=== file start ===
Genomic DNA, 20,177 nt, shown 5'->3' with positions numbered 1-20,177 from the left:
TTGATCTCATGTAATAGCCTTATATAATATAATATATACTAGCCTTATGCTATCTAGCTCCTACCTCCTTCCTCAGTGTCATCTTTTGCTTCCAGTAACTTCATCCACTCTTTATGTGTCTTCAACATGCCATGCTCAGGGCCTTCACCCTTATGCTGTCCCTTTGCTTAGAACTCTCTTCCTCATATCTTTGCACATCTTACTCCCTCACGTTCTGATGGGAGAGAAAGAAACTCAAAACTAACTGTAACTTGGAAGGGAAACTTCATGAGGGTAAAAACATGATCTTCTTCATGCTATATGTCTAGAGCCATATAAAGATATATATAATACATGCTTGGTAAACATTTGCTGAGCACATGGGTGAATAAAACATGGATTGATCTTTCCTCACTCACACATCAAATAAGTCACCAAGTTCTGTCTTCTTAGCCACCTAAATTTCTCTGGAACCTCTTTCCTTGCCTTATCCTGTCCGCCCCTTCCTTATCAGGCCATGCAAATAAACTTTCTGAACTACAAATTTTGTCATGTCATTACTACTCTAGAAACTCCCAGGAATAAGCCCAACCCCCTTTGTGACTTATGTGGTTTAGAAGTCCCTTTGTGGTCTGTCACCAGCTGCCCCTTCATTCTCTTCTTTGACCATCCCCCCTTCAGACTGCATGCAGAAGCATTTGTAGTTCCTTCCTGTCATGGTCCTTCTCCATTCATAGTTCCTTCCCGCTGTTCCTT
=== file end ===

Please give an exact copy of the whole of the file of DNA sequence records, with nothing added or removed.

Genomic DNA, 20,177 nt, shown 5'->3' with positions numbered 1-20,177 from the left:
TTGATCTCATGTAATAGCCTTATATAATATAATATATACTAGCCTTATGCTATCTAGCTCCTACCTCCTTCCTCAGTGTCATCTTTTGCTTCCAGTAACTTCATCCACTCTTTATGTGTCTTCAACATGCCATGCTCAGGGCCTTCACCCTTATGCTGTCCCTTTGCTTAGAACTCTCTTCCTCATATCTTTGCACATCTTACTCCCTCACGTTCTGATGGGAGAGAAAGAAACTCAAAACTAACTGTAACTTGGAAGGGAAACTTCATGAGGGTAAAAACATGATCTTCTTCATGCTATATGTCTAGAGCCATATAAAGATATATATAATACATGCTTGGTAAACATTTGCTGAGCACATGGGTGAATAAAACATGGATTGATCTTTCCTCACTCACACATCAAATAAGTCACCAAGTTCTGTCTTCTTAGCCACCTAAATTTCTCTGGAACCTCTTTCCTTGCCTTATCCTGTCCGCCCCTTCCTTATCAGGCCATGCAAATAAACTTTCTGAACTACAAATTTTGTCATGTCATTACTACTCTAGAAACTCCCAGGAATAAGCCCAACCCCCTTTGTGACTTATGTGGTTTAGAAGTCCCTTTGTGGTCTGTCACCAGCTGCCCCTTCATTCTCTTCTTTGACCATCCCCCCTTCAGACTGCATGCAGAAGCATTTGTAGTTCCTTCCTGTCATGGTCCTTCTCCATTCATAGTTCCTTCCCGCTGTTCCTT